THE apparently harmless word “neighbour” evokes a visceral and primal reaction. It has become a cipher for “impossible demand”. The neighbour is the person who, through intrusion, manipulation, limitless need, or infuriating invasion, presents us with requests that it is not possible to fulfill.
We are divided — our hearts are torn — by the self-reservation and self-assertion that says: “No, I’ve tried so hard for so long to get to a place of sufficiency that I’m not having this interloper drag me down into the abyss;” and the guilt or compassion that says: “That’s a human being; that’s a person who deserves my respect and support, who could easily one day be me — who has, at another time, been me.”
And it is that torn, confused heart that the whole migrant crisis, and the challenge of being a human person in an individualised society, are all about. For many, the answer to the question “Who is my neighbour?” becomes: “The one who promises to drown me in a boundary-less ocean of need.”
In his book Just Mercy: A story of justice and redemption (Spiegel & Grau, 2014), Bryan Stevenson describes how the prison population in the United States has increased from 300,000 in the early 1970s to 2.3 million today. Within this statistic lies a litany of damaging and often deliberate mistakes and miscarriages of justice, together constituting a system that Stevenson describes as being “defined by error”. His organisation, the Equal Justice Initiative, has saved 125 men from the death penalty since its foundation in 1994.
Sitting in tears after putting the phone down on a man who was to be executed later that evening, Stevenson looks back on 25 years of struggle against inequality, abusive power, poverty, oppression, and injustice, and realises that he does what he does because he is broken, too. In the words of Thomas Merton, we are bodies of broken bones.
Stevenson believes: “Our brokenness is the source of our common humanity, the basis for our shared search for comfort, meaning, and healing.”
He perceives that “We’ve thrown away children, discarded the disabled, and sanctioned the imprisonment of the sick and the weak — not because they are a threat to public safety, or beyond rehabilitation, but because we think it makes us seem tough, less broken.”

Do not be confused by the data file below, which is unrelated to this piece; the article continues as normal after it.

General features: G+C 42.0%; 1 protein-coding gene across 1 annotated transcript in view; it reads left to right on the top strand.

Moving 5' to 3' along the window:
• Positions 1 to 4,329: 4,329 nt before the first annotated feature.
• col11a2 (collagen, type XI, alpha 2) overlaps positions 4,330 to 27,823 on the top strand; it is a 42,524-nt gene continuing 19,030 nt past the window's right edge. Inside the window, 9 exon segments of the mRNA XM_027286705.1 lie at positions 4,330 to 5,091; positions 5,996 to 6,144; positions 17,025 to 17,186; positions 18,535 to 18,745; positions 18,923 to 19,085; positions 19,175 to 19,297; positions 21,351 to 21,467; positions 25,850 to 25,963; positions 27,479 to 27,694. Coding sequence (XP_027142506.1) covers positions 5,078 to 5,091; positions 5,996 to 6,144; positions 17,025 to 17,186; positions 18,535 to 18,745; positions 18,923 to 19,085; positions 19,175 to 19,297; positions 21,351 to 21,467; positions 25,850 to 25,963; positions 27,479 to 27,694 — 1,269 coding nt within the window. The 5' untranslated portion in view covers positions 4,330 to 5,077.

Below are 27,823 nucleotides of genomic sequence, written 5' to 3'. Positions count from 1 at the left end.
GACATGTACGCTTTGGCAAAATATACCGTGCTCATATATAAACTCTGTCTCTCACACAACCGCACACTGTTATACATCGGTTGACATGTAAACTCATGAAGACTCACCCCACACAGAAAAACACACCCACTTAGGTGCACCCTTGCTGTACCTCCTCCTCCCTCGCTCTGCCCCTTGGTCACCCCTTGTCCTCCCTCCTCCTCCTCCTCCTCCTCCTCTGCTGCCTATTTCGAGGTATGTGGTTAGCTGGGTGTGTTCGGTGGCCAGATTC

He recalls victims of violent attacks and relatives of the murdered, “and how we’ve pressured them to recycle their pain and anguish and give it back to the offenders we prosecute. . . Of how we’ve allowed our victimisation to justify the victimisation of others. We’ve submitted to the harsh instinct to crush those among us whose brokenness is most visible.”
But doing so simply leaves us all broken.
STEVENSON recalls how he met an older black woman on the steps of a courthouse, wearing a “church-meeting hat”. She says: “My 16-year-old grandson was murdered 15 years ago, and I loved that boy more than life itself.”
Some boys were found guilty of killing her grandson. She thought that their conviction would make her feel better — but, actually, it made her feel worse. A woman came over and let her lean on her shoulder. The woman asked if the boys were hers, and she said no: the boy they had killed was hers.
Then she said: “I think she sat with me for almost two hours. For well over an hour, we didn’t neither of us say a word. It felt good to finally have someone to lean on at that trial, and I’ve never forgotten that woman. . .
“About a year later, I started coming down here. I don’t really know why. I guess I felt like maybe I could be someone that somebody hurting could lean on.”
Then she said these words: “When I first came, I’d look for people who had lost someone to murder or some violent crime. Then it got to the point where some of the ones grieving the most were the ones whose children or parents were on trial; so I just started letting anyone lean on me who needed it.
“All these young children being sent to prison for ever; all this grief and violence. Those judges throwing people away like they’re not even human; people shooting each other, hurting each other like they don’t care. I don’t know, it’s a lot of pain. I decided that I was supposed to be here to catch some of the stones people cast at each other.”
Then she said to Stevenson: “I heard you in that courtroom today. I’ve even seen you here a couple of times before. I know you’re a stonecatcher, too.”
That is what a neighbour does: catches stones, and sits for two hours as a shoulder to lean on. The first, catching stones, is what Jesus did on the cross; the second — coming to us and offering us a shoulder to lean on — is what he does for ever. Whether we are a stonecatcher or a shoulder, we can be a neighbour, too; for to be a neighbour is to become the body of Jesus on earth.
The Revd Dr Sam Wells is the Vicar of St Martin-in-the-Fields, and Visiting Professor of Christian Ethics at King’s College, London. His most recent book is How Then Shall We Live? (Canterbury Press, 2016).
This is an extract from a lecture given at St Martin-in-the-Fields last month. A podcast of the complete text is at www.stmartin-in-the-fields.org/podcasts/my-neighbour-gods-gift.